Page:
There appears to be ambiguity with respect to how broad an employer can interpret the employer exception in proposed Section 8-107, subdivision 24, which states that the general prohibition on use of consumer credit history for employment purposes does not apply when “(1) an employer, or agent thereof, that is required by state or federal law or regulations or by a self-regulatory organization as defined in section 3(a)(26) of the securities exchange act of 1934, as amended to use an individual’s consumer credit history for employment;”.  This author’s view is that this exception to the general prohibition on credit history is only for those individual’s for whom such is required by state or federal or law.  Meaning it is individual specific and not meant to broadly exempt an employer if they have even one job applicant or employee for whom state or federal law requires a background check which includes credit history.

Upcoming Hearing

On May 6, the mayor (who is expected to sign the legislation) will hold a hearing on the proposed legislation.  Click here and then on “Legislation Details” for notice of the hearing.  No further information regarding the hearing has been provided.  Therefore, to be clear, New York City’s ban on the use of consumer credit history for employment screening purposes is not yet in effect.

Law Citation and Effective Date

The title of the bill is the “Stop Credit Discrimination in Employment Act”, and if signed by the mayor, the law would take effect 120 days after enactment. It would amend New York City’s Human Rights Law, sections 8-102 and 8-107 of the administrative code of the city of New York.


Ban the Box and Background Screening Webinar

Posted in Background Check, Criminal History Records

Last week I posted a blog entry about a presentation I was doing at the NAPBS Mid-Year Conference (click here).  If you weren’t able to attend our session or the conference, no worries as the session is available in webinar format thanks to ClearStar.  The title of the free webinar is: Ban the Box Measures and their Impact on Background Screeners and Employers.

My colleague Henry Perlowski and I will be co-presenters.  Henry and I co-chair Arnall Golden Gregory’s Background Screening Practice Group.  The session will cover Ban the Box measures at the state and federal level and the impact of these measures on background screeners and employers who conduct background checks. Topics discussed will include who (public/private) is affected by these measures; the onboarding and job application process; and what, when, and where multistate companies can ask questions about criminal arrests and convictions. The session will cover federal/EEOC guidance and state and local requirements and potential discriminatory concerns associated with considering criminal arrest and conviction records in the hiring process.

Employers — if you have a box on your job application inquiring about the applicant’s criminal history and asking them to answer “yes” or “no” as to whether they have been arrested or convicted of a crime, this webinar is for you.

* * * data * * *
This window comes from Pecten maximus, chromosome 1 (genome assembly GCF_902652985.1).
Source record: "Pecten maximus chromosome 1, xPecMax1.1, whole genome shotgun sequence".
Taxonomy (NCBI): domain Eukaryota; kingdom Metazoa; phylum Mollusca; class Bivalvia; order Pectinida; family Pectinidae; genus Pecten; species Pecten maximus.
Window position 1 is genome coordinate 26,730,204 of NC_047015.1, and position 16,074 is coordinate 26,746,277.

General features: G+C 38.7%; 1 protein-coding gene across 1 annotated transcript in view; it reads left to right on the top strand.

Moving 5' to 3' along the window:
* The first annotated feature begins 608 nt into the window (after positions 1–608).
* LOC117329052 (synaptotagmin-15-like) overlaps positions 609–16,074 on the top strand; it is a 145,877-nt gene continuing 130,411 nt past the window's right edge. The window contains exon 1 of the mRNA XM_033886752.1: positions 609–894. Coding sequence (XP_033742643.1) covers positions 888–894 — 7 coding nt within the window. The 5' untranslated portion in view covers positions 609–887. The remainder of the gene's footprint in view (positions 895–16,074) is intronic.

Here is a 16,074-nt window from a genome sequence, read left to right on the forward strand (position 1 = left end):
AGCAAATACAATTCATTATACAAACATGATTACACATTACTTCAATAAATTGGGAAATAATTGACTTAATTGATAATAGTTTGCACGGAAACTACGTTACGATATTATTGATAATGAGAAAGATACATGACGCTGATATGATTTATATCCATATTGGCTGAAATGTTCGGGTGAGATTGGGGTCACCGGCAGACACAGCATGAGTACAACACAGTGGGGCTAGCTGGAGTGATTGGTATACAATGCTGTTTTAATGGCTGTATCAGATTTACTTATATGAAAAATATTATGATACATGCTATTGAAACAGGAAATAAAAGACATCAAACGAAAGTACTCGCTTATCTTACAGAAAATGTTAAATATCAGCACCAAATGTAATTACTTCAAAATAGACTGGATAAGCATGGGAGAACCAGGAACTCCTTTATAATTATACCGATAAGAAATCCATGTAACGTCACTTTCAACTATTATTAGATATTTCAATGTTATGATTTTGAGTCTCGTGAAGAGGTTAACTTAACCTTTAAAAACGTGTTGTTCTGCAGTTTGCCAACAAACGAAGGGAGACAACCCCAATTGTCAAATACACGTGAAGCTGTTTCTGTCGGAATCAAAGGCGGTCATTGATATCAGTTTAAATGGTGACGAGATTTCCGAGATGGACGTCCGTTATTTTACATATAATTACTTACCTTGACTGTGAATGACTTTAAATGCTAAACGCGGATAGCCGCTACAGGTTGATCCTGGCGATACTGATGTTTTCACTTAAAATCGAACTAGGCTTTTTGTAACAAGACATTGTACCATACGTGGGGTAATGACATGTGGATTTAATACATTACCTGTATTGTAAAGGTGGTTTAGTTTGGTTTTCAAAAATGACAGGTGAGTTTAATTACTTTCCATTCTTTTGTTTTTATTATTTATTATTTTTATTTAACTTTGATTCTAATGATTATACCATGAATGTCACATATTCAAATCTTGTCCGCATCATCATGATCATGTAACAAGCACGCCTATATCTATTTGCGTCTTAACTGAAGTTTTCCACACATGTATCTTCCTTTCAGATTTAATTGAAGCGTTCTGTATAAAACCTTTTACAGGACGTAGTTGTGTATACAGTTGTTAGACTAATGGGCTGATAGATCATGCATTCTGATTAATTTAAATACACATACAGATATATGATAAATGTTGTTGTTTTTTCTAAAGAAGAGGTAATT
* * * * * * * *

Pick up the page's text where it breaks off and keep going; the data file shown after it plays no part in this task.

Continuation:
We hope you will join us.  Click here to register for this webinar which will be held April 29th at 2 pm EST.

NAPBS Conference Attendees

Posted in Background Check, Criminal History Records

If you are attending the NAPBS Mid-Year Legislative and Regulatory Conference in Washington, DC please join me and my colleague Henry Perlowski for our Monday afternoon session — Ban the Box Measures and their Impact on Background Screeners and Employers.

Henry and I co-chair Arnall Golden Gregory’s Background Screening Practice Group.  This session will cover Ban the Box measures at the state and federal level and the impact of these measures on background screeners and employers. Topics discussed will include who (public/private) is affected by these measures; the onboarding and job application process; and what, when, and where multistate companies can ask questions about criminal arrests and convictions. The session will cover federal/EEOC guidance and state and local requirements and potential discriminatory concerns associated with considering criminal arrest and conviction records in the hiring process.

Also, earlier in the day my colleague Kevin Coy will participate on a panel entitled, How “Safe” is the EU U.S. Safe Harbor Program.  Which will focus on the European Union/U.S. Safe Harbor Program which is one means that can be used by background screeners and others to transfer personal information from the European Union and certain other countries to the United States. This session will provide an overview of the Safe Harbor program and its requirements; discuss the Federal Trade Commission’s role in the enforcement of Safe Harbor; and provide an update on the status of negotiations between the EU and the Department of Commerce over the future of the Safe Harbor program.

FTC-EEOC Publication for Employment Screening

Posted in Background Check, FTC

The Federal Trade Commission (FTC) has issued an updated guide for employers regarding compliance with the federal Fair Credit Reporting Act (FCRA) when conducting background checks, as well as the Equal Employment Opportunity Commission’s (EEOC) guidance on the use of criminal history records for employment screening under Title VII of the Civil Rights Act of 1964.  Read more here.